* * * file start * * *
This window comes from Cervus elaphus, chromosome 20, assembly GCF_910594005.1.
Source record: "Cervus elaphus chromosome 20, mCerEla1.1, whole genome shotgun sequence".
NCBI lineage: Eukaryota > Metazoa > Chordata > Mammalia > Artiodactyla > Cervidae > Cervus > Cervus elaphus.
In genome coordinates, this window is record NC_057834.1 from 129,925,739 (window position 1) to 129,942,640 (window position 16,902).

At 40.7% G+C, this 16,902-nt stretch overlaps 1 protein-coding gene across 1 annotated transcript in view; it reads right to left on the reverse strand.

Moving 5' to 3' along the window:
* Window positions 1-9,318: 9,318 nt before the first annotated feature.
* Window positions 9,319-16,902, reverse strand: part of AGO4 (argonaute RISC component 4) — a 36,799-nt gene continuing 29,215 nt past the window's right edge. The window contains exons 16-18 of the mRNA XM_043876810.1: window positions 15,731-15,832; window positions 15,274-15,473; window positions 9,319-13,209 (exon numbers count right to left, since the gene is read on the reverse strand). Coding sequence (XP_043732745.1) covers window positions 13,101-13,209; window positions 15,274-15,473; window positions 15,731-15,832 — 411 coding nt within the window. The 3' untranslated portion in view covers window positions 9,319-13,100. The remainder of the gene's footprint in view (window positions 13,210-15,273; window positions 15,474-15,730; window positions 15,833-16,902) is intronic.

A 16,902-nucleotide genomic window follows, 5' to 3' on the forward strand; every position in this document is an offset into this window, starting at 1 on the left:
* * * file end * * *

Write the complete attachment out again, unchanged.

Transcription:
This window comes from Cervus elaphus, chromosome 20, assembly GCF_910594005.1.
Source record: "Cervus elaphus chromosome 20, mCerEla1.1, whole genome shotgun sequence".
NCBI lineage: Eukaryota > Metazoa > Chordata > Mammalia > Artiodactyla > Cervidae > Cervus > Cervus elaphus.
In genome coordinates, this window is record NC_057834.1 from 129,925,739 (window position 1) to 129,942,640 (window position 16,902).

At 40.7% G+C, this 16,902-nt stretch overlaps 1 protein-coding gene across 1 annotated transcript in view; it reads right to left on the reverse strand.

Moving 5' to 3' along the window:
* Window positions 1-9,318: 9,318 nt before the first annotated feature.
* Window positions 9,319-16,902, reverse strand: part of AGO4 (argonaute RISC component 4) — a 36,799-nt gene continuing 29,215 nt past the window's right edge. The window contains exons 16-18 of the mRNA XM_043876810.1: window positions 15,731-15,832; window positions 15,274-15,473; window positions 9,319-13,209 (exon numbers count right to left, since the gene is read on the reverse strand). Coding sequence (XP_043732745.1) covers window positions 13,101-13,209; window positions 15,274-15,473; window positions 15,731-15,832 — 411 coding nt within the window. The 3' untranslated portion in view covers window positions 9,319-13,100. The remainder of the gene's footprint in view (window positions 13,210-15,273; window positions 15,474-15,730; window positions 15,833-16,902) is intronic.

A 16,902-nucleotide genomic window follows, 5' to 3' on the forward strand; every position in this document is an offset into this window, starting at 1 on the left: